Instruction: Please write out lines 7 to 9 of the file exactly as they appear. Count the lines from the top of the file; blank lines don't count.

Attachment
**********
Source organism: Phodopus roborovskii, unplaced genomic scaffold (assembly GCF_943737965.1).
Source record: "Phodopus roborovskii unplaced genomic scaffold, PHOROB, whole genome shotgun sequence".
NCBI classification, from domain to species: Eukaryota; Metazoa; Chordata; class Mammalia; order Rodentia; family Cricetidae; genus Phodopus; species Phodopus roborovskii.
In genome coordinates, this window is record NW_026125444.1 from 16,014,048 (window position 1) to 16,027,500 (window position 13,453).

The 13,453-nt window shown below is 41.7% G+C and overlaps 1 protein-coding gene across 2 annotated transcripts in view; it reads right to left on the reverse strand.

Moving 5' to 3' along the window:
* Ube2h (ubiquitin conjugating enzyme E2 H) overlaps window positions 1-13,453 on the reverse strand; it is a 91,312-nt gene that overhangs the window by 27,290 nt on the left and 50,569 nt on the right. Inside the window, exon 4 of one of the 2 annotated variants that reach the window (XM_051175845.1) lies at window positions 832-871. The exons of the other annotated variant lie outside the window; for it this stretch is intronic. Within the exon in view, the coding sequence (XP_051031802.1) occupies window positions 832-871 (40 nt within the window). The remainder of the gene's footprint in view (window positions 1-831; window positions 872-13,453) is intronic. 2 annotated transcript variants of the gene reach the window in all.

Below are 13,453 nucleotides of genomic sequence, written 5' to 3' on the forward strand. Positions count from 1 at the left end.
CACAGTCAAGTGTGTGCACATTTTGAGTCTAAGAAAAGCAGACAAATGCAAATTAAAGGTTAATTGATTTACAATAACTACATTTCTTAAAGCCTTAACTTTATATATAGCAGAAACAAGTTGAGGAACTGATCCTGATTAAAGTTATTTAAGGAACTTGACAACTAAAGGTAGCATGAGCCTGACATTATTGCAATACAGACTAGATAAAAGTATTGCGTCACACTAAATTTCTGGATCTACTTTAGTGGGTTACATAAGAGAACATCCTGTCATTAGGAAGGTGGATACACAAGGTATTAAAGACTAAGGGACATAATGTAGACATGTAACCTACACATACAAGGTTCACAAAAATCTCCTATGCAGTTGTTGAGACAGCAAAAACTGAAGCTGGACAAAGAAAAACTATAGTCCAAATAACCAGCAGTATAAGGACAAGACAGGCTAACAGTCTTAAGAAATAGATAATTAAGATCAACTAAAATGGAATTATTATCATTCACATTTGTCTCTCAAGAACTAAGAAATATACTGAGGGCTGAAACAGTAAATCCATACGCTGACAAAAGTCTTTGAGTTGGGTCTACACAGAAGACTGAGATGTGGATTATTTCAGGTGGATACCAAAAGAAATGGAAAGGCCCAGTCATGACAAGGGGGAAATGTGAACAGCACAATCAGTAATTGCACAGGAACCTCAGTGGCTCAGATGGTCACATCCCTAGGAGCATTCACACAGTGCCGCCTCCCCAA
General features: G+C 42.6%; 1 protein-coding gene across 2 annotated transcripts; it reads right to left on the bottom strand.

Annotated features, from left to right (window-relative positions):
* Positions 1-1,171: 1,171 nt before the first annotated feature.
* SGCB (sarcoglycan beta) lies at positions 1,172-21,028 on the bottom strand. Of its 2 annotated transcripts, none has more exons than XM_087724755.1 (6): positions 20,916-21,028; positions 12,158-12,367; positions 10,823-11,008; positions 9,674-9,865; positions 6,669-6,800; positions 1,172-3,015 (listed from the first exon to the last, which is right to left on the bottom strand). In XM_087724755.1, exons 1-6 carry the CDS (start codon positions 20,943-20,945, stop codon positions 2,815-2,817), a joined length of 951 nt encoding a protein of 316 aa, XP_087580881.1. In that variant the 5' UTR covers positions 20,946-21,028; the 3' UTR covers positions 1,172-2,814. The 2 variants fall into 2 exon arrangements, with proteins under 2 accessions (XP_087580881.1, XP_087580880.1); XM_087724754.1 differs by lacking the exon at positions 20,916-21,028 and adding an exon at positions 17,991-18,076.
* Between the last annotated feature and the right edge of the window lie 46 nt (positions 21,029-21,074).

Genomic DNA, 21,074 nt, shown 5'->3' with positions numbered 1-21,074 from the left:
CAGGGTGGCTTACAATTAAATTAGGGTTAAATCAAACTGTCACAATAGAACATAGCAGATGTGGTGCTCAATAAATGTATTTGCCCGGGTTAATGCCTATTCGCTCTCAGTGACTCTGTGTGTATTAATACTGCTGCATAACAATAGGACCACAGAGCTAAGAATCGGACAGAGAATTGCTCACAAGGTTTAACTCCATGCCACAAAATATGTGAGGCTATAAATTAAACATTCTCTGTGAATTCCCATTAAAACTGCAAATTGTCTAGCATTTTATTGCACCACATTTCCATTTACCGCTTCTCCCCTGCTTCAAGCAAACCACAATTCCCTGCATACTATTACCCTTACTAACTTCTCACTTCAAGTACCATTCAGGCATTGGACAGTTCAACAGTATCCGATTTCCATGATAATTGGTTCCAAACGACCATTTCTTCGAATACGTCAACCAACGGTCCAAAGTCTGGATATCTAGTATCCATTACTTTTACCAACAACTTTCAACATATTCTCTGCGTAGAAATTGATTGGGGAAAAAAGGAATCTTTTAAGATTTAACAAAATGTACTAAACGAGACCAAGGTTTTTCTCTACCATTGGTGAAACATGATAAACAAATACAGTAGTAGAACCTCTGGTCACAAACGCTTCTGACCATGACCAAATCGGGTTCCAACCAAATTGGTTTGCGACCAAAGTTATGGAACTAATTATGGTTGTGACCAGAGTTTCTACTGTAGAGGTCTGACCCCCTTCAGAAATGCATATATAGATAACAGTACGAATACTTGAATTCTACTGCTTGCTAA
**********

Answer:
* Ube2h (ubiquitin conjugating enzyme E2 H) overlaps window positions 1-13,453 on the reverse strand; it is a 91,312-nt gene that overhangs the window by 27,290 nt on the left and 50,569 nt on the right. Inside the window, exon 4 of one of the 2 annotated variants that reach the window (XM_051175845.1) lies at window positions 832-871. The exons of the other annotated variant lie outside the window; for it this stretch is intronic. Within the exon in view, the coding sequence (XP_051031802.1) occupies window positions 832-871 (40 nt within the window). The remainder of the gene's footprint in view (window positions 1-831; window positions 872-13,453) is intronic. 2 annotated transcript variants of the gene reach the window in all.

Below are 13,453 nucleotides of genomic sequence, written 5' to 3' on the forward strand. Positions count from 1 at the left end.
CACAGTCAAGTGTGTGCACATTTTGAGTCTAAGAAAAGCAGACAAATGCAAATTAAAGGTTAATTGATTTACAATAACTACATTTCTTAAAGCCTTAACTTTATATATAGCAGAAACAAGTTGAGGAACTGATCCTGATTAAAGTTATTTAAGGAACTTGACAACTAAAGGTAGCATGAGCCTGACATTATTGCAATACAGACTAGATAAAAGTATTGCGTCACACTAAATTTCTGGATCTACTTTAGTGGGTTACATAAGAGAACATCCTGTCATTAGGAAGGTGGATACACAAGGTATTAAAGACTAAGGGACATAATGTAGACATGTAACCTACACATACAAGGTTCACAAAAATCTCCTATGCAGTTGTTGAGACAGCAAAAACTGAAGCTGGACAAAGAAAAACTATAGTCCAAATAACCAGCAGTATAAGGACAAGACAGGCTAACAGTCTTAAGAAATAGATAATTAAGATCAACTAAAATGGAATTATTATCATTCACATTTGTCTCTCAAGAACTAAGAAATATACTGAGGGCTGAAACAGTAAATCCATACGCTGACAAAAGTCTTTGAGTTGGGTCTACACAGAAGACTGAGATGTGGATTATTTCAGGTGGATACCAAAAGAAATGGAAAGGCCCAGTCATGACAAGGGGGAAATGTGAACAGCACAATCAGTAATTGCACAGGAACCTCAGTGGCTCAGATGGTCACATCCCTAGGAGCATTCACACAGTGCCGCCTCCCCAA